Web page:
I live here

not in my nameI’ve watched the news in sorrow. News of deaths, of outpourings of sympathy, of despair that other deaths go relatively unmourned as people of all faiths and backgrounds flee in terror. Mostly they are running from those would kill them if they cannot control them. Sometimes, though, they are fleeing the bombs of those trying to stop the terror. Everyone runs from bombs, no matter what their source. And the hate and the fear and mistrust grows all around.

peace parisI write a blog about world peace. It’s an odd topic for a blog, but it grew out of the premise that if we all understood each other better, if we listened, if we could feel another’s pain and joy as our own, world peace would be achievable. I know how idealistic this is. But I believe it.

We have to harden our hearts, steel our minds against empathy in order to commit the sorts of atrocities that have filled the news. We have to lie to ourselves deep within to justify behavior that we know is wrong. It is easy to argue and point fingers and incite others to be afraid and angry with us. It takes so much more strength to soften and allow understanding. It is far more difficult to admit that, at our core, we are sisters and brothers.

parisYet here we are, throwing rocks at each other on this little playground that we call earth. The teachers and other adults appear to have left, and we seem like a bunch of rambunctious children, often dedicating ourselves to finding ways to make each other miserable. It’s time for us to grow up. The playground gets smaller every day. The calls to hate and hurt grow stronger, made more powerful by the technologies we have invented. Our “rocks” and other ways of harming each other have grown exponentially with our cleverness.

Most of us want better. Yes, the few who prefer chaos, or think they have a right to control others lives or end them if they cannot, must be won over to compassion, and they must be isolated and rendered harmless until they are. But as we do that, we must avoid becoming insensitized to the humanity of others, lest we become the very thing that we are trying to stop.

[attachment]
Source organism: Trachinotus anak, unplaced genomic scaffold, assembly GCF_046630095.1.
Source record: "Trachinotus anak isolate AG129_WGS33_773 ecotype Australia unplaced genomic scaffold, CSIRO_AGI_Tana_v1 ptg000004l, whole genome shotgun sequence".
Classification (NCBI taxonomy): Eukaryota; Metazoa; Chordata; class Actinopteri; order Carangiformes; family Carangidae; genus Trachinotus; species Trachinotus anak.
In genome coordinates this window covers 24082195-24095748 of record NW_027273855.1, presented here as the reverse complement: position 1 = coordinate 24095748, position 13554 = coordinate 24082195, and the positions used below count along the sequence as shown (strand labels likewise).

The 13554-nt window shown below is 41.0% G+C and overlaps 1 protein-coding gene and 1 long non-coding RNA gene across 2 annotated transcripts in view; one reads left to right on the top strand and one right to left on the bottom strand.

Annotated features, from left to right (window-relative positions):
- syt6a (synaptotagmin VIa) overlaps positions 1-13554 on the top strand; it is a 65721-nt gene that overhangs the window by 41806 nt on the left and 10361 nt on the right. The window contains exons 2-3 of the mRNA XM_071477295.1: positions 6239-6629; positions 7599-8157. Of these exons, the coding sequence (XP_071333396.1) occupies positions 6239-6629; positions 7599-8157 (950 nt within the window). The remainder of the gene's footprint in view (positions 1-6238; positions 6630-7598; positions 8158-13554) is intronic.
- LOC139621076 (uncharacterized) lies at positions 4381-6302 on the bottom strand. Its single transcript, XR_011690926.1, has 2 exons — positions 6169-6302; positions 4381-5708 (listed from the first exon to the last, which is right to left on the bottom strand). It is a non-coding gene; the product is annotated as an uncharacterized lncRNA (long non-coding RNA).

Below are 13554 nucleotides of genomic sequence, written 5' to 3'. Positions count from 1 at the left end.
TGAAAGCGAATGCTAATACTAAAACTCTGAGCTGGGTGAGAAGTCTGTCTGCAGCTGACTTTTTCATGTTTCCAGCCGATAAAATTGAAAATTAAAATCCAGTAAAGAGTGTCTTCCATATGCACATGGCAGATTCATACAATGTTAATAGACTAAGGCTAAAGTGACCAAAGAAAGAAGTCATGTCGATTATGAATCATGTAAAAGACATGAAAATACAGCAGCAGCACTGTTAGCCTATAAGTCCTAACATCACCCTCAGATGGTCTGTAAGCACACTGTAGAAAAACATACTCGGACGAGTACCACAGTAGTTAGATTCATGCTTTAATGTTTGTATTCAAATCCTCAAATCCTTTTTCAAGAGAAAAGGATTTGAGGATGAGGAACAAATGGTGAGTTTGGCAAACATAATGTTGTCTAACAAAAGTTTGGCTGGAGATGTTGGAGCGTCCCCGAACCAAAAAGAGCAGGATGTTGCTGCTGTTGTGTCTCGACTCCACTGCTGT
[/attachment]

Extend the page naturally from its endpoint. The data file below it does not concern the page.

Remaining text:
We need to fix this, not make it worse. It’s important. We are talking about our home here. herelive







(For more on this subject see my post “And the Hate Goes On…“)


Posted by on November 17, 2015 in better, empathy, peace


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My Imaginary Prison Time

sceince of mind 1We get by. When those around us have more, we feel cheated. When those around us have less, there is this sense of satisfaction, or gratitude, or relief at our good fortune, that makes us happy. I don’t think most of us consciously want to have more than others, but I do think that we define normal based on what we see.

Everyone in the neighborhood has a hover car but you and maybe one other person. Feeling bad? No one in the neighborhood has a car of any kind but you and this real rich guy up the hill. Feeling good? You get the idea.I recently read a short story that intimated that fairly tale princesses were far less well off than today’s teenagers. I’m going to go out on a limb and say that princesses were happier though, because they were special. Then again maybe not. We are talking about about teenagers here.

At any rate, a while back I hit a difficult time in my career and I was feeling pretty sorry for myself. I’d made my way into some management positions early on and the perks were pretty nice. I had a corner office and I do like my windows. Nice wood furniture and big plants can make you feel pretty important, especially when yours is little nicer than everyone else’s on the floor.

Things changed. My company was bought out and as my career morphed with new circumstances, I returned to technical work and a single window, cheaper office furniture and a small plant. Still not bad.Things kept changing. I had choices to make and went with consulting as I liked the freedom. But consultants usually get put in cubes. My little cubicle wasn’t bad. I could see out of a window down the hall. But when a new contract put me in the tiniest cube yet in the darkest corner of a windowless room, something in me screamed. This isn’t fair. I work hard. The situation wasn’t helped by the many beautifully furnished window offices sitting empty, being held for “real” employees soon to be hired.

Okay, I thought, time to get a grip. So I started to do what I do best. I began to make things up.